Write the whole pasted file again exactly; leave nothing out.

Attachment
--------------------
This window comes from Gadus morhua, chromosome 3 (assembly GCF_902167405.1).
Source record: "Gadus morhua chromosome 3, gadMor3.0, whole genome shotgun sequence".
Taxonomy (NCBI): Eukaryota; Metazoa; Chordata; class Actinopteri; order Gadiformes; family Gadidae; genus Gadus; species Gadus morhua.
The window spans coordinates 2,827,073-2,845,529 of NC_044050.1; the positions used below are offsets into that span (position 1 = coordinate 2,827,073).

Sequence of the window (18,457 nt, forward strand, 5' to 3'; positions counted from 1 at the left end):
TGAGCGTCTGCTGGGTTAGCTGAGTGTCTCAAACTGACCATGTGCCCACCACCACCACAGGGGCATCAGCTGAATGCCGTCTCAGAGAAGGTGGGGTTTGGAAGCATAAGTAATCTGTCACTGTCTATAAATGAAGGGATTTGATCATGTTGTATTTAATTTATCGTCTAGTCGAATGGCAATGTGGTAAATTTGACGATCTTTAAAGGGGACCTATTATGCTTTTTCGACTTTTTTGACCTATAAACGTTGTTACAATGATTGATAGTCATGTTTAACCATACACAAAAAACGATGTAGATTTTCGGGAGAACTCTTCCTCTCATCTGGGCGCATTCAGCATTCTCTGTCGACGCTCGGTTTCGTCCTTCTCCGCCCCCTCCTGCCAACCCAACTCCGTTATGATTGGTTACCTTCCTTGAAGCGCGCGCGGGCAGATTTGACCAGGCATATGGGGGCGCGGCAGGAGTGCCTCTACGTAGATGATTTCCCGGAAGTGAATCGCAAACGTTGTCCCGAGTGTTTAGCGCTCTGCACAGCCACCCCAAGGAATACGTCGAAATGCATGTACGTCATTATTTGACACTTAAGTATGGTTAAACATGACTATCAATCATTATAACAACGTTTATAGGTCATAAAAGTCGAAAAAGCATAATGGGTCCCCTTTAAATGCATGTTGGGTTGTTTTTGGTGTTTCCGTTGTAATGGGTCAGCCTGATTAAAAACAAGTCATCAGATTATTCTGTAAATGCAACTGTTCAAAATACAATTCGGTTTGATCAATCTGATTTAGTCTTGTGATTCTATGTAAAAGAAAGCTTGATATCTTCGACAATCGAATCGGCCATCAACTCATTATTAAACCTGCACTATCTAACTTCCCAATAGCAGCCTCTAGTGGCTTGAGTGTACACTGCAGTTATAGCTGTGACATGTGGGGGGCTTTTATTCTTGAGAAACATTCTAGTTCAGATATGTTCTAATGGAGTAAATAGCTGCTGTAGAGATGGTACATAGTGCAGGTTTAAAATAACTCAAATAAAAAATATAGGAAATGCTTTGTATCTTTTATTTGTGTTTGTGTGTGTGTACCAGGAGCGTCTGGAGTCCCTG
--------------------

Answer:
This window comes from Gadus morhua, chromosome 3 (assembly GCF_902167405.1).
Source record: "Gadus morhua chromosome 3, gadMor3.0, whole genome shotgun sequence".
Taxonomy (NCBI): Eukaryota; Metazoa; Chordata; class Actinopteri; order Gadiformes; family Gadidae; genus Gadus; species Gadus morhua.
The window spans coordinates 2,827,073-2,845,529 of NC_044050.1; the positions used below are offsets into that span (position 1 = coordinate 2,827,073).

Sequence of the window (18,457 nt, forward strand, 5' to 3'; positions counted from 1 at the left end):
TGAGCGTCTGCTGGGTTAGCTGAGTGTCTCAAACTGACCATGTGCCCACCACCACCACAGGGGCATCAGCTGAATGCCGTCTCAGAGAAGGTGGGGTTTGGAAGCATAAGTAATCTGTCACTGTCTATAAATGAAGGGATTTGATCATGTTGTATTTAATTTATCGTCTAGTCGAATGGCAATGTGGTAAATTTGACGATCTTTAAAGGGGACCTATTATGCTTTTTCGACTTTTTTGACCTATAAACGTTGTTACAATGATTGATAGTCATGTTTAACCATACACAAAAAACGATGTAGATTTTCGGGAGAACTCTTCCTCTCATCTGGGCGCATTCAGCATTCTCTGTCGACGCTCGGTTTCGTCCTTCTCCGCCCCCTCCTGCCAACCCAACTCCGTTATGATTGGTTACCTTCCTTGAAGCGCGCGCGGGCAGATTTGACCAGGCATATGGGGGCGCGGCAGGAGTGCCTCTACGTAGATGATTTCCCGGAAGTGAATCGCAAACGTTGTCCCGAGTGTTTAGCGCTCTGCACAGCCACCCCAAGGAATACGTCGAAATGCATGTACGTCATTATTTGACACTTAAGTATGGTTAAACATGACTATCAATCATTATAACAACGTTTATAGGTCATAAAAGTCGAAAAAGCATAATGGGTCCCCTTTAAATGCATGTTGGGTTGTTTTTGGTGTTTCCGTTGTAATGGGTCAGCCTGATTAAAAACAAGTCATCAGATTATTCTGTAAATGCAACTGTTCAAAATACAATTCGGTTTGATCAATCTGATTTAGTCTTGTGATTCTATGTAAAAGAAAGCTTGATATCTTCGACAATCGAATCGGCCATCAACTCATTATTAAACCTGCACTATCTAACTTCCCAATAGCAGCCTCTAGTGGCTTGAGTGTACACTGCAGTTATAGCTGTGACATGTGGGGGGCTTTTATTCTTGAGAAACATTCTAGTTCAGATATGTTCTAATGGAGTAAATAGCTGCTGTAGAGATGGTACATAGTGCAGGTTTAAAATAACTCAAATAAAAAATATAGGAAATGCTTTGTATCTTTTATTTGTGTTTGTGTGTGTGTACCAGGAGCGTCTGGAGTCCCTG